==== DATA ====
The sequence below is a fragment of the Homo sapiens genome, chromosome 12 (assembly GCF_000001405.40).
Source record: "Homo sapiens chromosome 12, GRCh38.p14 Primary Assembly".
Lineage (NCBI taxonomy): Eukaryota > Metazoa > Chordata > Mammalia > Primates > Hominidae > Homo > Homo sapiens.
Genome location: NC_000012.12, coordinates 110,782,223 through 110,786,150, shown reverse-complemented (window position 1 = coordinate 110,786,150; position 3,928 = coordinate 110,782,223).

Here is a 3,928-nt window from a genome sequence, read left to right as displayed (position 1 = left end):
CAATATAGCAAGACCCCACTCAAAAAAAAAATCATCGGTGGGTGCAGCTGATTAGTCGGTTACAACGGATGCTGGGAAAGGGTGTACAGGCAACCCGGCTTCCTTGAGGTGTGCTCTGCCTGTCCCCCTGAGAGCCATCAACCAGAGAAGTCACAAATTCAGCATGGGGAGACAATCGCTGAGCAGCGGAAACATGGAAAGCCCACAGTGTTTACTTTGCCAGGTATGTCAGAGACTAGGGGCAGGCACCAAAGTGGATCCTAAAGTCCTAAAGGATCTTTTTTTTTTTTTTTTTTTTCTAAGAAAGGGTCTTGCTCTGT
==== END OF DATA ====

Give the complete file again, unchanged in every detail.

The sequence below is a fragment of the Homo sapiens genome, chromosome 12 (assembly GCF_000001405.40).
Source record: "Homo sapiens chromosome 12, GRCh38.p14 Primary Assembly".
Lineage (NCBI taxonomy): Eukaryota > Metazoa > Chordata > Mammalia > Primates > Hominidae > Homo > Homo sapiens.
Genome location: NC_000012.12, coordinates 110,782,223 through 110,786,150, shown reverse-complemented (window position 1 = coordinate 110,786,150; position 3,928 = coordinate 110,782,223).

Here is a 3,928-nt window from a genome sequence, read left to right as displayed (position 1 = left end):
CAATATAGCAAGACCCCACTCAAAAAAAAAATCATCGGTGGGTGCAGCTGATTAGTCGGTTACAACGGATGCTGGGAAAGGGTGTACAGGCAACCCGGCTTCCTTGAGGTGTGCTCTGCCTGTCCCCCTGAGAGCCATCAACCAGAGAAGTCACAAATTCAGCATGGGGAGACAATCGCTGAGCAGCGGAAACATGGAAAGCCCACAGTGTTTACTTTGCCAGGTATGTCAGAGACTAGGGGCAGGCACCAAAGTGGATCCTAAAGTCCTAAAGGATCTTTTTTTTTTTTTTTTTTTTCTAAGAAAGGGTCTTGCTCTGT